From Smitten Kitchen: After struggling a bit to scoop these cookies, I rolled the dough into a log 1.5 inches in diameter and chilled it. When I was ready to bake the cookies, I cut it into 1/2-inch slices. You can store the dough log in the freezer, wrapped in waxed paper and then two layers of plastic wrap for up to a month, just baking the cookies off as you need. Cookies baked straight from the freezer may need an additional minute or two in the oven, depending on their thickness.

From Kim: I lined a 9 x 13 pan with wax paper and spread the dough in the pan and then chilled it for about an hour. Then I cut it in 4 pieces and rolled the dough into logs, then cut into 1/2 inch slices. This worked well.

Tuesday, November 3, 2009


This is a really, yummy breakfast treat but could definitely be a family dessert. It doesn't have as much sugar (3 tablespoons and a bit of honey) as a regular apple crisp which is why it works well for breakfast. I had mine with plain Greek yogurt--divine.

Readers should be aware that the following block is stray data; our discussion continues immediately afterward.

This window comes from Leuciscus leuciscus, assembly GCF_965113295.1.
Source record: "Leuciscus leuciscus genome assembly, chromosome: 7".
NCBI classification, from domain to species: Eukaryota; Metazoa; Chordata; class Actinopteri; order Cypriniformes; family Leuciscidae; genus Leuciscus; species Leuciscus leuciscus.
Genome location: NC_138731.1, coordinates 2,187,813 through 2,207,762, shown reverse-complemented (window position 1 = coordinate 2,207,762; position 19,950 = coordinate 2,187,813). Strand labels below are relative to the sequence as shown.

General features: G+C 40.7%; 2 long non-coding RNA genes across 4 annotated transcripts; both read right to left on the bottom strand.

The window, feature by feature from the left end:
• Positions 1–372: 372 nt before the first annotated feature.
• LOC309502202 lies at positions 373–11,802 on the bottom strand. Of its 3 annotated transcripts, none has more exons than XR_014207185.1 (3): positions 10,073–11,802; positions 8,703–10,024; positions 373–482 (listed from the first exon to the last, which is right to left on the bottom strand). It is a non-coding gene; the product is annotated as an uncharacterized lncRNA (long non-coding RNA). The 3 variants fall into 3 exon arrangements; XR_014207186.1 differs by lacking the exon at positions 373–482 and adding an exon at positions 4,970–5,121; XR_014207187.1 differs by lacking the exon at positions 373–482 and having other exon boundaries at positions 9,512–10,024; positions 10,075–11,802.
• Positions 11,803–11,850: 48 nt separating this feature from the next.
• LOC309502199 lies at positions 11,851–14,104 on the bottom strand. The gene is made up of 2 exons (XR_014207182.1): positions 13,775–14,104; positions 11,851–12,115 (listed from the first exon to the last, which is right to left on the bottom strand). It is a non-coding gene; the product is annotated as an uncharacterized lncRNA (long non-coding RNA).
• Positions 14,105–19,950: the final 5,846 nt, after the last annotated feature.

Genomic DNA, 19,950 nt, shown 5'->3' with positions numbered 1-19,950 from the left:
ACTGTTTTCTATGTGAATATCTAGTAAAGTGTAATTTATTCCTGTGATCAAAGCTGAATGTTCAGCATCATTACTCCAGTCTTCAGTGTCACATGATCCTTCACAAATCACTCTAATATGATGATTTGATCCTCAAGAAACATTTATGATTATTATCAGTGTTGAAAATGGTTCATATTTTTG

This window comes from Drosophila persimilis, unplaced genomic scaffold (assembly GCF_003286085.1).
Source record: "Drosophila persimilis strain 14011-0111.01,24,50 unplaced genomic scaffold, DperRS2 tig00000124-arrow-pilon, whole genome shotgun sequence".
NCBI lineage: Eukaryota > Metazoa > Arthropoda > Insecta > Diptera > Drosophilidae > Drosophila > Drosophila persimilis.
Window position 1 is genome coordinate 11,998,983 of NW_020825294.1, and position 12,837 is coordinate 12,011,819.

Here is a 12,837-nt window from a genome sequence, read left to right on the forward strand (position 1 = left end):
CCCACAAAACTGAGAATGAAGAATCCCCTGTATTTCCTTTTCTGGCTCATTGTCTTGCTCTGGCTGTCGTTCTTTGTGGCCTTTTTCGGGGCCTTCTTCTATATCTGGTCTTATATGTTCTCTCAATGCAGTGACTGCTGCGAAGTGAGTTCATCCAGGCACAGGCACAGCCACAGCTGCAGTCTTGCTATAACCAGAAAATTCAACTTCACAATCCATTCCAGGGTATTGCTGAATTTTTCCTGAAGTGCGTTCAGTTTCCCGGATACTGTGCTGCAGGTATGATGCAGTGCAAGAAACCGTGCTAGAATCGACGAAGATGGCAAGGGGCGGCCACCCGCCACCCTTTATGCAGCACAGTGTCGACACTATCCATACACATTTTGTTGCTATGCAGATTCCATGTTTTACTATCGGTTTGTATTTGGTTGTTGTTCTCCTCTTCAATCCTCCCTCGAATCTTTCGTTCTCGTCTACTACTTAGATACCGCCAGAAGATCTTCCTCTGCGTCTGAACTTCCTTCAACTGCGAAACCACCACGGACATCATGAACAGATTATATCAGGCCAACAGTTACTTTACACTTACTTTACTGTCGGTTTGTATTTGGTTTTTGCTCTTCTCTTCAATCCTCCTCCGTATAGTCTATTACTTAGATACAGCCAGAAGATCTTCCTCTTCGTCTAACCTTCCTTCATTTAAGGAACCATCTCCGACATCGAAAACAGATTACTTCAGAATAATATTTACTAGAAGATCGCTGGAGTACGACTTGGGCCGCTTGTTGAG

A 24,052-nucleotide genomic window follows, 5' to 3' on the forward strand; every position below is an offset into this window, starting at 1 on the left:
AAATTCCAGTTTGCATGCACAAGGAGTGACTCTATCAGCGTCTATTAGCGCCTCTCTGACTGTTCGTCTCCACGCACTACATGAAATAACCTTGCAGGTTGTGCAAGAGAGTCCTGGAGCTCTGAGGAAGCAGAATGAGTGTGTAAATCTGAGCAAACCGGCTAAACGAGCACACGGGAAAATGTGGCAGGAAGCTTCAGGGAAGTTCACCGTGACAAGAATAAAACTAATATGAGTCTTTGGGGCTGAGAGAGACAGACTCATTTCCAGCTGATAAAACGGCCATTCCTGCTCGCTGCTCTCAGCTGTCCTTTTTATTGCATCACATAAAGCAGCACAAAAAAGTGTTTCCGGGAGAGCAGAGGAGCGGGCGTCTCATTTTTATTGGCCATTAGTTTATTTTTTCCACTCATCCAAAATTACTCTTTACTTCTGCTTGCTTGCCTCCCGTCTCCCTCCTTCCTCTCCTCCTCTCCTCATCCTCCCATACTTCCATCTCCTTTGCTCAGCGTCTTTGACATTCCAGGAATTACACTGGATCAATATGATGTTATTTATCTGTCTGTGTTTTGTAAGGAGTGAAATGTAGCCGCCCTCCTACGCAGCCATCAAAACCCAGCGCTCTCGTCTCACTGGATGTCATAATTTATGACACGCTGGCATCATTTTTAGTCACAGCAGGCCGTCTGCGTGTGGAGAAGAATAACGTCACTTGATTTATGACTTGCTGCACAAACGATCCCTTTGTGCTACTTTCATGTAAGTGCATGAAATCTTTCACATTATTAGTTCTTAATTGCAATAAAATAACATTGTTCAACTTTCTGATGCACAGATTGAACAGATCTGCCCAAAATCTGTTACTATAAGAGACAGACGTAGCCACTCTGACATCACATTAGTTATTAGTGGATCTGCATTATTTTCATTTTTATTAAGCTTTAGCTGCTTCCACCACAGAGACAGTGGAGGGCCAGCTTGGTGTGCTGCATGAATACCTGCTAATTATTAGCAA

Breakfast Apple Granola Crisp

3 pounds of whatever apples, or mix of apples, you like to bake with, peeled, cored and cut into medium chunks
2 tablespoons lemon juice
3 tablespoons sugar
2 tablespoons cornstarch
1 teaspoon cinnamon
1 stick (8 tablespoons or 4 ounces) unsalted butter
1/4 cup honey
1/2 cup flour
2 cups oats
1/2 cup sliced almonds
1/2 shredded coconut (sweetened or unsweetened; I used unsweetened)

Preheat oven to 400°F. Mix apple chunks with lemon juice, sugar, cornstarch, cinnamon and pinch of salt in a 9×13-inch baking dish until apples are evenly coated. In a medium saucepan, melt the butter with the honey. Stir in the flour, oats, almonds, coconut and another pinch of salt until clumps form. Sprinkle evenly over the apple mixture and bake in the oven for about 45 to 55 minutes, or until the apples are softened and bubbly. Should the granola brown too quickly, place foil over the dish for all but the last few minutes of baking time, when removing the foil will help the granola recrisp. Cool to room temperature and then refrigerate.